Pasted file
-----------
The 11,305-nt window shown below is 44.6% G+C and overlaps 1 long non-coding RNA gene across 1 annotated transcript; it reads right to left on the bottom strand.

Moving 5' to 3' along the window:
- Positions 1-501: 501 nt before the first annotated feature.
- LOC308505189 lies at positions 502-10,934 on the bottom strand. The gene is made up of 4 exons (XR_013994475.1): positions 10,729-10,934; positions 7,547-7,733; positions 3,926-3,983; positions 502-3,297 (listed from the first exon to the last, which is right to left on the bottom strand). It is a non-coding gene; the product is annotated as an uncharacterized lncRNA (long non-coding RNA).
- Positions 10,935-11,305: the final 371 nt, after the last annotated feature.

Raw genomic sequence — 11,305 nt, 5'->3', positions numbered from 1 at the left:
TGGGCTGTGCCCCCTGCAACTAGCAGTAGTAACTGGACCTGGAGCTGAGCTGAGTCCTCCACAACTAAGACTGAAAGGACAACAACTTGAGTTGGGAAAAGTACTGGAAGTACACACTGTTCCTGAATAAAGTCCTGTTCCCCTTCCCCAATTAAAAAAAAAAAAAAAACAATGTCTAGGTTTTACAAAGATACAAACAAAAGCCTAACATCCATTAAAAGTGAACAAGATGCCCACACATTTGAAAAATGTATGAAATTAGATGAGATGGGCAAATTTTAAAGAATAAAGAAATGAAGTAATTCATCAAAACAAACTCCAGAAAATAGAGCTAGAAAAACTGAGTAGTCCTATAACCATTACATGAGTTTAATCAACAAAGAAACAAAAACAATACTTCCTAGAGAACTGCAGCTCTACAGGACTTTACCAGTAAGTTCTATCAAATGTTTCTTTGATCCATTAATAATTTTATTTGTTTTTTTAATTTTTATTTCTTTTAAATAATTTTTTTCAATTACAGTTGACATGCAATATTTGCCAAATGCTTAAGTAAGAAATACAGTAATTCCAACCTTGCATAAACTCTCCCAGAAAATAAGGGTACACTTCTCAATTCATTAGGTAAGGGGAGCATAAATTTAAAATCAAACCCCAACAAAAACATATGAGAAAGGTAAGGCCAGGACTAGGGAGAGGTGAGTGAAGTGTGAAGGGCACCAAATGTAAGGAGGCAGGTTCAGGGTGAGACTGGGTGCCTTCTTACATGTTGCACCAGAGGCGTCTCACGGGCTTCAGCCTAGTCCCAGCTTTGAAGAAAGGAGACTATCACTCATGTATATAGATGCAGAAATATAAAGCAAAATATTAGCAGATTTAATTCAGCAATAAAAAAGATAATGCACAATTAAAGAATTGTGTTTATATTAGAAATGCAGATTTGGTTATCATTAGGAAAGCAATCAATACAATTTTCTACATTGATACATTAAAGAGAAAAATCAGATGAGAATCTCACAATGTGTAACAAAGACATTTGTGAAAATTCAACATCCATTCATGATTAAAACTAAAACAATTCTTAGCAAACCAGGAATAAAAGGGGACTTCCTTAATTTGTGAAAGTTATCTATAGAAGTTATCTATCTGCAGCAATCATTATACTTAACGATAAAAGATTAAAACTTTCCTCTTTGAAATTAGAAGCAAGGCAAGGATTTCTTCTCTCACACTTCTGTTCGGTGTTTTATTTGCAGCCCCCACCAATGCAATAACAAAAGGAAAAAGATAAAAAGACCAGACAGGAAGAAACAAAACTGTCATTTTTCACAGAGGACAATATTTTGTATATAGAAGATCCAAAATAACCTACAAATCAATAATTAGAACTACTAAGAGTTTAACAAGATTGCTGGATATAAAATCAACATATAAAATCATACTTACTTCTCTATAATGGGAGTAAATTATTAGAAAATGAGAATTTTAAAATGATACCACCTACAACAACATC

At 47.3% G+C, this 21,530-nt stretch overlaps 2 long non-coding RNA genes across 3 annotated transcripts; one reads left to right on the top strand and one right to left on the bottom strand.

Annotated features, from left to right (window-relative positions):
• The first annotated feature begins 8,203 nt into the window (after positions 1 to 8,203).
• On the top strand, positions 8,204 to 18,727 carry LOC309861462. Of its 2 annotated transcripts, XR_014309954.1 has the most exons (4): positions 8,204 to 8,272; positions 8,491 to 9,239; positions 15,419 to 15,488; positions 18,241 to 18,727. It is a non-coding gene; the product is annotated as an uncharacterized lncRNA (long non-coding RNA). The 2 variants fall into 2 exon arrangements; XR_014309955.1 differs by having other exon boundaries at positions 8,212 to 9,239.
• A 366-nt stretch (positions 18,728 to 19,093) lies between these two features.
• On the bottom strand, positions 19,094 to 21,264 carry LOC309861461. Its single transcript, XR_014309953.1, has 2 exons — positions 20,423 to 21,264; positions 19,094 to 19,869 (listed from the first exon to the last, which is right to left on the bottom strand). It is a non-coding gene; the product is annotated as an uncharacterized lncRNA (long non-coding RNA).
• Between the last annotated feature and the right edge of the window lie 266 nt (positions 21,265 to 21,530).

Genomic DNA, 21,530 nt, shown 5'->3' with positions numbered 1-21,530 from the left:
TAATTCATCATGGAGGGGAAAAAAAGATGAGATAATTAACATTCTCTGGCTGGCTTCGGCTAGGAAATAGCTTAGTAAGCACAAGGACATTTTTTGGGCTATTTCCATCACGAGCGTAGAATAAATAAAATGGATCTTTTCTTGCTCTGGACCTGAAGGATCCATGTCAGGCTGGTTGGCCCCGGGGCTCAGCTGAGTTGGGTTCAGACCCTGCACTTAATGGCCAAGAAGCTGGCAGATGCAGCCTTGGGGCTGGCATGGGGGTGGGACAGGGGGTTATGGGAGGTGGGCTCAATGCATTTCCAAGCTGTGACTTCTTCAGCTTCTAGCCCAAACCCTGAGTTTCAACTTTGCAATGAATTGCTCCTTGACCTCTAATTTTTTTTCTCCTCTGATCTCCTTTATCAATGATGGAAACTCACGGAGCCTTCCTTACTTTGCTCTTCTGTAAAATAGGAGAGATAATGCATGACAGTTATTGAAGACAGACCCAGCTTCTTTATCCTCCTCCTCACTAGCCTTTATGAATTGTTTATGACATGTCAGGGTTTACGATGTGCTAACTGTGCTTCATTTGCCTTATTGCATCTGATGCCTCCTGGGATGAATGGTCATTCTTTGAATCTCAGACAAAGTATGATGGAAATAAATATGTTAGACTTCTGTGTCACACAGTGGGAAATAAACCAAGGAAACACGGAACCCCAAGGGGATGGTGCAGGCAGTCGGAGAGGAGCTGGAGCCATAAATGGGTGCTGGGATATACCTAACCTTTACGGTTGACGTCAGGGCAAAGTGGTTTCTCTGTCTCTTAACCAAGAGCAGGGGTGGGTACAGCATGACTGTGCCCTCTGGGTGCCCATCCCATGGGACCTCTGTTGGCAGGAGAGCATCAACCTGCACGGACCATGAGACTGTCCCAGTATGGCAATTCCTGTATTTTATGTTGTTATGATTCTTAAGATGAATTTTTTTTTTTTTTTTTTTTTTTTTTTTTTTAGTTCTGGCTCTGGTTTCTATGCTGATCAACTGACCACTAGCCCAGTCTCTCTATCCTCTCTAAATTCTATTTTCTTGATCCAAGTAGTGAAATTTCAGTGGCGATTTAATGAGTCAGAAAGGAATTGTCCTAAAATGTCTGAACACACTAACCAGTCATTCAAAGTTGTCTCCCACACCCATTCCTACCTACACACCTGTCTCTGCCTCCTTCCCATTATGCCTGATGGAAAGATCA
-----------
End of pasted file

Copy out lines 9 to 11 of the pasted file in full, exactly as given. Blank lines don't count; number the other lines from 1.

Annotated features, from left to right (window-relative positions):
• The first annotated feature begins 8,203 nt into the window (after positions 1 to 8,203).
• On the top strand, positions 8,204 to 18,727 carry LOC309861462. Of its 2 annotated transcripts, XR_014309954.1 has the most exons (4): positions 8,204 to 8,272; positions 8,491 to 9,239; positions 15,419 to 15,488; positions 18,241 to 18,727. It is a non-coding gene; the product is annotated as an uncharacterized lncRNA (long non-coding RNA). The 2 variants fall into 2 exon arrangements; XR_014309955.1 differs by having other exon boundaries at positions 8,212 to 9,239.